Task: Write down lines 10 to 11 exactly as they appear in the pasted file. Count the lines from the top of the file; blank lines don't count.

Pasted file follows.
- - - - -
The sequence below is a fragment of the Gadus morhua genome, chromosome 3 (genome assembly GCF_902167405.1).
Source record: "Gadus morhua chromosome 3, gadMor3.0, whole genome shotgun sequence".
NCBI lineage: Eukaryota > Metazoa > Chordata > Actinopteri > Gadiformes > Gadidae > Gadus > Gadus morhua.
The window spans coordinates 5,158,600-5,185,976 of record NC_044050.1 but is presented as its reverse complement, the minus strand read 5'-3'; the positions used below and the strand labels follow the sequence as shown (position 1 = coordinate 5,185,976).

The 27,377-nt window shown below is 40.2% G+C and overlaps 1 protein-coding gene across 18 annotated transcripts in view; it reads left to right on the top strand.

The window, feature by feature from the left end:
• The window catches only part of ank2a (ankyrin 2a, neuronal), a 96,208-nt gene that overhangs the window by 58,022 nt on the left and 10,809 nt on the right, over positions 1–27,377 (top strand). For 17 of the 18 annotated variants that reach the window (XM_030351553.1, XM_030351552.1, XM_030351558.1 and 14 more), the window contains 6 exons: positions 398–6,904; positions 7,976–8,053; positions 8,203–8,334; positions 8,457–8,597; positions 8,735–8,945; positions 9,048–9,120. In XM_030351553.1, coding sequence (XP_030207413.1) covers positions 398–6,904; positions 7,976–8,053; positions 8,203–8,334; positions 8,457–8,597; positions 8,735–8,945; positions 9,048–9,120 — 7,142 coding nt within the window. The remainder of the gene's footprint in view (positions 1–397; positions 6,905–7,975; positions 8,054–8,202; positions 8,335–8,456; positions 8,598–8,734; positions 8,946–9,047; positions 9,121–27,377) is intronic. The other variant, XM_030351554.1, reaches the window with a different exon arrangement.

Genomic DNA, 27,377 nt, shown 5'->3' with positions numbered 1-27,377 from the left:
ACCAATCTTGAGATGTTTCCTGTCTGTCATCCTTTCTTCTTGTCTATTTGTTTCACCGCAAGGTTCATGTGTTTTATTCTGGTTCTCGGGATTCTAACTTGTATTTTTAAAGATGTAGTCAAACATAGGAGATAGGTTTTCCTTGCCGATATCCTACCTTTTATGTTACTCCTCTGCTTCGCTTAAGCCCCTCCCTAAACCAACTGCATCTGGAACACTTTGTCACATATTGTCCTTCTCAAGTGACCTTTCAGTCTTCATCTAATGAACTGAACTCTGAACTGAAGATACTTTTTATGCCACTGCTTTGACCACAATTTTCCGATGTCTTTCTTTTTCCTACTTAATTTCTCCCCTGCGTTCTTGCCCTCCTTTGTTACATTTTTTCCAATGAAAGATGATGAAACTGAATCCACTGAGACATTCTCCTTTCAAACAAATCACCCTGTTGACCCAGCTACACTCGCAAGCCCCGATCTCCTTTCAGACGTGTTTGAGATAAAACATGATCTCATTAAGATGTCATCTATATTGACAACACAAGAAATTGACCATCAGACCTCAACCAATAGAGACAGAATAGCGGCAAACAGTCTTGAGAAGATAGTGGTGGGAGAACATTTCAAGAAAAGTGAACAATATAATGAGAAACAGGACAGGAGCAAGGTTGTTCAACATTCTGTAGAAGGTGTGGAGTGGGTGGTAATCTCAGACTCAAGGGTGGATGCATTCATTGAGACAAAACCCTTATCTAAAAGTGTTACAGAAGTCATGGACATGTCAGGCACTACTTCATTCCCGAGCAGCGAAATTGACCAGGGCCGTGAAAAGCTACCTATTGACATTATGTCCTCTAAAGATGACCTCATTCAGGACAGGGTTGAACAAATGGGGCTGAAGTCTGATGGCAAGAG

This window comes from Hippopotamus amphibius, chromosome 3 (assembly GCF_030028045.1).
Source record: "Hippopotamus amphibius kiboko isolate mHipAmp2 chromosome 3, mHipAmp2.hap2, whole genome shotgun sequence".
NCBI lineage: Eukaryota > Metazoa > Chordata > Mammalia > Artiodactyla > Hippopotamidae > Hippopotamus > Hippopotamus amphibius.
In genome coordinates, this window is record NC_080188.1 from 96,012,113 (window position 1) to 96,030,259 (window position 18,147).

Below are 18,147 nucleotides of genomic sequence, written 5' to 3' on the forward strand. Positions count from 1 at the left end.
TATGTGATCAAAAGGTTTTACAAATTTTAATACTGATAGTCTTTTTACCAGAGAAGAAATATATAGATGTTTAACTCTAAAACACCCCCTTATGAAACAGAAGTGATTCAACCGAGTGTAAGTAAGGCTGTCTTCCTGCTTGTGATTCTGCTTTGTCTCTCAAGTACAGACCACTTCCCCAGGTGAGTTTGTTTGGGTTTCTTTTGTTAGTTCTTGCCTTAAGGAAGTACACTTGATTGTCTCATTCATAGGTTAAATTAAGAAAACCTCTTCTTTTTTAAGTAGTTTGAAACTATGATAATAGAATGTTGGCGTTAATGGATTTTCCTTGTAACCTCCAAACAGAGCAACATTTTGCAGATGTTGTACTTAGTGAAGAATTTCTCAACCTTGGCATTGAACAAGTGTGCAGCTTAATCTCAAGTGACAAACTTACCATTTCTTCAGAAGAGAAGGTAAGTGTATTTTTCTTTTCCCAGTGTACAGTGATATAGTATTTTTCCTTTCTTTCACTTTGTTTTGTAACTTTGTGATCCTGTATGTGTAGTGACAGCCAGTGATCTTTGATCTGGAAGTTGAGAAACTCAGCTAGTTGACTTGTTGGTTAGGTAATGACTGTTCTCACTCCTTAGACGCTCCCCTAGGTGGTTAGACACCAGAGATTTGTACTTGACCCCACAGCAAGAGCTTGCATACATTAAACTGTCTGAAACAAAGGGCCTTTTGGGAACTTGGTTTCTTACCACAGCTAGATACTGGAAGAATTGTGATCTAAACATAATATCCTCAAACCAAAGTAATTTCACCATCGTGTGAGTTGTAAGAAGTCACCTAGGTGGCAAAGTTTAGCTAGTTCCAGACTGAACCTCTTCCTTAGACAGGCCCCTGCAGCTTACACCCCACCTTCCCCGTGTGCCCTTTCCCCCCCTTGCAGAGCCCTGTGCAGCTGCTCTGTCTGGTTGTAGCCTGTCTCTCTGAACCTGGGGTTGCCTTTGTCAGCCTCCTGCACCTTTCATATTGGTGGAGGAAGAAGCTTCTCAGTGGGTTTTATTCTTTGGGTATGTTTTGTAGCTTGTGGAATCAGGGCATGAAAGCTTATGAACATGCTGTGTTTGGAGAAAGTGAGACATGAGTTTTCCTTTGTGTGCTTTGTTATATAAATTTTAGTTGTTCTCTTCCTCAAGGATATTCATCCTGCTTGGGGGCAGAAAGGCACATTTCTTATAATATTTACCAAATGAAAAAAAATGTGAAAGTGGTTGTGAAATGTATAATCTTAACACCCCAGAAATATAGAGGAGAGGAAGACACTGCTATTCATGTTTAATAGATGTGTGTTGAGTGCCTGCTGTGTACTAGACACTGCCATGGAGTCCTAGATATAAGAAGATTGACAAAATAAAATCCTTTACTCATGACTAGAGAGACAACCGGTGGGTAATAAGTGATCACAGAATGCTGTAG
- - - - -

This window comes from Hippopotamus amphibius, chromosome 3 (assembly GCF_030028045.1).
Source record: "Hippopotamus amphibius kiboko isolate mHipAmp2 chromosome 3, mHipAmp2.hap2, whole genome shotgun sequence".